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The Official Baldrige Blog

How to Obtain a Deeper Understanding of a Culture of Belonging

Notebook on desk with the words belonging, equity, diversity, and inclusion.
Credit: Zolak/Shutterstock

With the help of peer feedback, face-to-face knowledge sharing, and coaching, Baldrige Executive Fellows work on capstone leadership projects to drive strategic improvement for their own organizations. To do this, they develop a project to innovate or improve something of strategic significance using Baldrige concepts and what they learn from the best practices of Baldrige Award recipients whom they visit during their year-long fellowships. They also have a network of other Fellows with whom they can test ideas and innovations and receive feedback. The Fellows’ capstone projects are intended to yield significant, systemic impact in their own organizations. 

Equity, Inclusion, Diversity, and Belonging Assessment

Photo of Keith Everett 2021 Baldrige Judges Panel.
Keith Everett, Baldrige Judges Panel, Baldrige Executive Fellow, 2021

A 2020–2021 Baldrige Executive Fellow, Keith Everett joined Hospice of Acadiana Inc. as chief executive officer in January 2022, after having served as chief performance, cultural operations, and compliance officer for Capital Caring Health, one of the oldest and largest nonprofit advanced illness and hospice care organizations in the United States. With his 17 years of health care and quality improvement experience, Keith was well versed in putting patients and families first, which is why his capstone project to develop an equity, inclusion, diversity, and belonging organizational assessment for organizations to understand their cultures and surface issues of belonging became his passion.

His organizational assessment, loosely based on the Baldrige Are We Making Progress? survey tool, is intended to help organizations better understand their environments around equity, inclusion, diversity, and belonging. The assessment is designed to provide a detailed analysis of the organization and a summary of key findings for action plans to be developed to address opportunities. 

The tool is broken into two separate assessments: (1) an operational assessment focused on key functional areas such as leadership/governance, human resources, policy and procedures, people, and organizational relationships; and (2) an organizational equity, inclusion, diversity, and belonging profile that asks for detail responses to allow the organization to dig deeper into its culture.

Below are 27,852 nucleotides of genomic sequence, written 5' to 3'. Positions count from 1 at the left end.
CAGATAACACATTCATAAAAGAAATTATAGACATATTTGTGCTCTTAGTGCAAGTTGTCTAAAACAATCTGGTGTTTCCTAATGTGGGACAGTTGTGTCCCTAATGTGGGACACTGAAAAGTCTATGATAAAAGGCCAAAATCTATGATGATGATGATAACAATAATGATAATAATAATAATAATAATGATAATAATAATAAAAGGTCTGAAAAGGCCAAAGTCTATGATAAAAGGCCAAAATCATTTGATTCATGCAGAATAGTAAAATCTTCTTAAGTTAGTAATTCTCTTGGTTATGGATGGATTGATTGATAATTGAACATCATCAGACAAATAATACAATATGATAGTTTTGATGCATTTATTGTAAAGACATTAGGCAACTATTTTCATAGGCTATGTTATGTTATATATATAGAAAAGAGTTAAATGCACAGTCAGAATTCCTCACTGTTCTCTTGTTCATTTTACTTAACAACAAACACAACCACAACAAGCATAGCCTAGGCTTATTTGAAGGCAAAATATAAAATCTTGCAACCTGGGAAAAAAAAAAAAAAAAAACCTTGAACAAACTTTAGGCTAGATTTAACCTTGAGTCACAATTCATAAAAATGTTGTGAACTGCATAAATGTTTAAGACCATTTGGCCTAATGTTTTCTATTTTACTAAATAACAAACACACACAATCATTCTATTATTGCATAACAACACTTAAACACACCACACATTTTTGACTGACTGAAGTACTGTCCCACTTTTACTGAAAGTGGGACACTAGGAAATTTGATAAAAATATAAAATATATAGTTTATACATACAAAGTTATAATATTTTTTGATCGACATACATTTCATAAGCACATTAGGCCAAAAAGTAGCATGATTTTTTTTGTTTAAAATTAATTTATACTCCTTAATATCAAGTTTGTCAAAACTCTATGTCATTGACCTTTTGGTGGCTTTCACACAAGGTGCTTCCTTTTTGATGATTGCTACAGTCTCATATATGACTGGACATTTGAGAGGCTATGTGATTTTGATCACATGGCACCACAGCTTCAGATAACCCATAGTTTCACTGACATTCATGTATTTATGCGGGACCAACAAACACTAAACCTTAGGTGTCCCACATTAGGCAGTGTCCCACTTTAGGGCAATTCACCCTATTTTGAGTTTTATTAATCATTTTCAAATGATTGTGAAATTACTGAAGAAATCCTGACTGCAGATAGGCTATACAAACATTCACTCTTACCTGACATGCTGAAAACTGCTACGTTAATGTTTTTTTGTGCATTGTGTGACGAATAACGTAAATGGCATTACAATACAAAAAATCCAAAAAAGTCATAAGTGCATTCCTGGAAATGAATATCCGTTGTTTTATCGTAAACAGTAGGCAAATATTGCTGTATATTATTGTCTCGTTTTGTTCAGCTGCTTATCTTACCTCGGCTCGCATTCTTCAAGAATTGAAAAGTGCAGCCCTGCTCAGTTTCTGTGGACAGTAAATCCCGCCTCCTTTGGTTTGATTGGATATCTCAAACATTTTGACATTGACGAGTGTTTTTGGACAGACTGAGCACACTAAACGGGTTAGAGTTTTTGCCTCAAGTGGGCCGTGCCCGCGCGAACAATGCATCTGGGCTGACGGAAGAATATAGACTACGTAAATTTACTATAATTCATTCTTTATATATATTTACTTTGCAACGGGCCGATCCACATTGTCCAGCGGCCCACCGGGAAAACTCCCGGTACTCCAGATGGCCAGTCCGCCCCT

In the following interview, I sought more detail on Keith’s capstone project, his experience with the Baldrige Executive Fellows, the results his organizational assessment has achieved, and how his experiences have supported his own organization. Hospice of Acadiana Inc. has the goal to “bring a deep commitment to care for the dying”; per its website, the hospice has the longest record of continuous service of any hospice in Louisiana and has served more than 20,000 patients and their families since its inception.

What inspired your capstone project for the Baldrige Executive Fellows?

I would say that I wanted to obtain a deeper understanding of the culture within my own organizations. If I were to dig a little deeper, I would say that my explorations into my own biases inspired me to learn more about myself and the organizations that I am part of. From there, I started reading, analyzing, researching, and finally producing a survey tool to not only help my organization but also to help any organization.

What was the desired goal of your capstone project?

I took the Baldrige Excellence Framework® approach that could apply to any industry to produce a survey tool that any organization, large or small, could use. My desired goal was to create a survey tool that would allow organizations to dig deeper into their culture of equity, inclusion, diversity, and belonging.

What results have you seen?

There was shock and awe. Some of the comments were, “There is no way." "Wow!" "That is surprising." "I didn’t expect that." "What can we do next?”